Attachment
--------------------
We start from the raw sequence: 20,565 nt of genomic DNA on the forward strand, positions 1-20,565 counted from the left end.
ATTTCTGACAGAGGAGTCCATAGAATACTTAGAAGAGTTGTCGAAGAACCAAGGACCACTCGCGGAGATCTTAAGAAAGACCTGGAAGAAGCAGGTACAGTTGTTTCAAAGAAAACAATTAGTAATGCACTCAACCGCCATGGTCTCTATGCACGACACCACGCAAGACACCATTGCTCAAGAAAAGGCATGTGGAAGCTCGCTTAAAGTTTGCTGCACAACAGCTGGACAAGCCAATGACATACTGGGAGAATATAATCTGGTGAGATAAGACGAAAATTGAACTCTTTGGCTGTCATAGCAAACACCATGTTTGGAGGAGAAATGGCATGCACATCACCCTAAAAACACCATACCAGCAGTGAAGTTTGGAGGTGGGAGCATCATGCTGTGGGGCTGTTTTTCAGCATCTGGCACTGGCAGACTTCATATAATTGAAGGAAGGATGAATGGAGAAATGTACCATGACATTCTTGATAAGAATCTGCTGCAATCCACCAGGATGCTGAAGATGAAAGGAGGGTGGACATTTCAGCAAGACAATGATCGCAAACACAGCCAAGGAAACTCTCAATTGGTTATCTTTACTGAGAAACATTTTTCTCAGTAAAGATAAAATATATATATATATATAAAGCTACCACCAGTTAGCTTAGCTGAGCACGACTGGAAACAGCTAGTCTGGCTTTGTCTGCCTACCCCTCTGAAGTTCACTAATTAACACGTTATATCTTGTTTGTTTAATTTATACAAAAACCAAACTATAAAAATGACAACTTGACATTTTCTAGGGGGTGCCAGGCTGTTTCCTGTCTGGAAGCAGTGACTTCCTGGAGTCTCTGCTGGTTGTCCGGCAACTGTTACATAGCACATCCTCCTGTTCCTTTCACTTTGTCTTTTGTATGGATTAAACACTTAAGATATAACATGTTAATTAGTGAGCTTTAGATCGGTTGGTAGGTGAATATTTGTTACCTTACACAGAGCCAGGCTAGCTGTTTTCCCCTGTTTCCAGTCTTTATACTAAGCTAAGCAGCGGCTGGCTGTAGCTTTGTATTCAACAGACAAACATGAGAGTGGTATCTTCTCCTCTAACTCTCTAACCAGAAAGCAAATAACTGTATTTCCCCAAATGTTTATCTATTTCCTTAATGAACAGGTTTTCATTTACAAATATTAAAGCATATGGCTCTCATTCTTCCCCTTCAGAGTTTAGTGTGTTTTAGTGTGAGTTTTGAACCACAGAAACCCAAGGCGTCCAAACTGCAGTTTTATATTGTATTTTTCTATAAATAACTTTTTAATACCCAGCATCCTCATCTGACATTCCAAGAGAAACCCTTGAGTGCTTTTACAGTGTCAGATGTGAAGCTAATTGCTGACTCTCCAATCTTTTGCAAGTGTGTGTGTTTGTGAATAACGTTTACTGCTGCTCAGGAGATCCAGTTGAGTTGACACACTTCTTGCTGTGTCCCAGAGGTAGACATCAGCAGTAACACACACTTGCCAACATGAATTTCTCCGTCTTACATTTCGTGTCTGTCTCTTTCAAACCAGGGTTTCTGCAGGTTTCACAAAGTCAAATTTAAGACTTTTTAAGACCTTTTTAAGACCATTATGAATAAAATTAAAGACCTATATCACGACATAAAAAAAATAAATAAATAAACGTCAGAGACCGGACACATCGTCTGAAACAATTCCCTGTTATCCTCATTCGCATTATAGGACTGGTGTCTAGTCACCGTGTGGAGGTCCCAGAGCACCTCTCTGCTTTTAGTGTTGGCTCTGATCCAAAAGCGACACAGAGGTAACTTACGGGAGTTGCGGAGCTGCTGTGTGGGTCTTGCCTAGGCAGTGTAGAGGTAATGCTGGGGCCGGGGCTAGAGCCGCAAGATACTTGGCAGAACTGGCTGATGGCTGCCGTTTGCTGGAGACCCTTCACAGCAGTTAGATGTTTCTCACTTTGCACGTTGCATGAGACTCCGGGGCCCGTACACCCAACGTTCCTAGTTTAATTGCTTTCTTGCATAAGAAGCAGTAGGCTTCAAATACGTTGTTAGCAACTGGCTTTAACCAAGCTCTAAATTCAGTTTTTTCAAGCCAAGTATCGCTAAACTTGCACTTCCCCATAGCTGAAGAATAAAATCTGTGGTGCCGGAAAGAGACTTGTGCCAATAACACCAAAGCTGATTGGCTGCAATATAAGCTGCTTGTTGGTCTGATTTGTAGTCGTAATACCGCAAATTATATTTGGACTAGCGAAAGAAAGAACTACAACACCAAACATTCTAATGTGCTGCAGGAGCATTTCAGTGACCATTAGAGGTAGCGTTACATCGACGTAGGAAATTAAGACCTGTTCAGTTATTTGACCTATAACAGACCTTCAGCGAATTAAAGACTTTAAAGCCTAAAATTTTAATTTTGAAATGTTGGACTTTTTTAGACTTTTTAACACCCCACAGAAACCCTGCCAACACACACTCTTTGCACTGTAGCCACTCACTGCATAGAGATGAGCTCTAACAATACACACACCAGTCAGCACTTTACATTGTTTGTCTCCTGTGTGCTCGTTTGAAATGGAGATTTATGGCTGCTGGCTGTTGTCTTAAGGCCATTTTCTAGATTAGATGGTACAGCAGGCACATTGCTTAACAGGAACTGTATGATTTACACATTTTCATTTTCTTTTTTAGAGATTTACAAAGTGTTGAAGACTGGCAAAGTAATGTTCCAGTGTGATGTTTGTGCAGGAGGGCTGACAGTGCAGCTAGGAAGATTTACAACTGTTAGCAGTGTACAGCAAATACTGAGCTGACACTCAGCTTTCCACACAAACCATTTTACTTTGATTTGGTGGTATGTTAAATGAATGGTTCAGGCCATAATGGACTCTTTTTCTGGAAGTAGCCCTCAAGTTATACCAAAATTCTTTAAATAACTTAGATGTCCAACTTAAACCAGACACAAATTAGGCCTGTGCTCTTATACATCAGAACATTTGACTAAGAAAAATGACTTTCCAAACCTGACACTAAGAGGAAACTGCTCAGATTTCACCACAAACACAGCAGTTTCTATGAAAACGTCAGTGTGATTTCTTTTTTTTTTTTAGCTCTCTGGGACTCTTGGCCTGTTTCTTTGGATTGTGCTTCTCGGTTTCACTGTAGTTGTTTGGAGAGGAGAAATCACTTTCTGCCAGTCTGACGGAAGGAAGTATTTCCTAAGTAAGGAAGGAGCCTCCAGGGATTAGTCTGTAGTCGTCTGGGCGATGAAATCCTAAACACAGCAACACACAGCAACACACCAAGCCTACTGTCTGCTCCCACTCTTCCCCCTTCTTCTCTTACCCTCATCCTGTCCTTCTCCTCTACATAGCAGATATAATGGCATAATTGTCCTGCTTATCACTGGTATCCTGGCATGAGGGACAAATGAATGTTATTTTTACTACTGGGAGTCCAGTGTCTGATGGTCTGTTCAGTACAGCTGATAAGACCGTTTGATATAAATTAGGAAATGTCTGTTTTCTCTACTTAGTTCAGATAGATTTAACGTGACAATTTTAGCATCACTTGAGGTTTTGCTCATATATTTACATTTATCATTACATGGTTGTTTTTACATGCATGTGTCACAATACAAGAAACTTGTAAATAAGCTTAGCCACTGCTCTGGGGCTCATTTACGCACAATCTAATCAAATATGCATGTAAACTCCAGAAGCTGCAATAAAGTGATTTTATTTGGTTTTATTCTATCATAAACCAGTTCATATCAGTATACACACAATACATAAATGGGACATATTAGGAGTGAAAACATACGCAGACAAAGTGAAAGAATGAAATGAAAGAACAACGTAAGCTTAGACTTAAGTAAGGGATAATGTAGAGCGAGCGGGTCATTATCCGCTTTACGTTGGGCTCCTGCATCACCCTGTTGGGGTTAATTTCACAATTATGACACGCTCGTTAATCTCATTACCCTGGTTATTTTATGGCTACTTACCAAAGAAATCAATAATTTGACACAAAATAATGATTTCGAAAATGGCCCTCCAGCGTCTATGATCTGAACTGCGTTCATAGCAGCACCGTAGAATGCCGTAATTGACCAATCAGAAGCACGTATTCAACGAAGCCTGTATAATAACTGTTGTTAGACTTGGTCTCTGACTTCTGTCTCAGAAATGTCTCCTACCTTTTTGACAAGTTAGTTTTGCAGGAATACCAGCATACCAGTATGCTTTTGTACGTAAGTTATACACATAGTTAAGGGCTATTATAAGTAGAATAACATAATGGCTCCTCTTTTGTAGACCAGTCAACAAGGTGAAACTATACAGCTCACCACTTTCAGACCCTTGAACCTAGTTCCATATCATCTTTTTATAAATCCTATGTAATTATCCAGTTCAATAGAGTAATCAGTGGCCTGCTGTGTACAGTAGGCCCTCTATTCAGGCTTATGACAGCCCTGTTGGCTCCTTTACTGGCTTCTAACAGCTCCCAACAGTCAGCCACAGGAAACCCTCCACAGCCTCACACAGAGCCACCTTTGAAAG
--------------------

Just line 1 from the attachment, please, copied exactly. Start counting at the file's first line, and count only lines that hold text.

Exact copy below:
We start from the raw sequence: 20,565 nt of genomic DNA on the forward strand, positions 1-20,565 counted from the left end.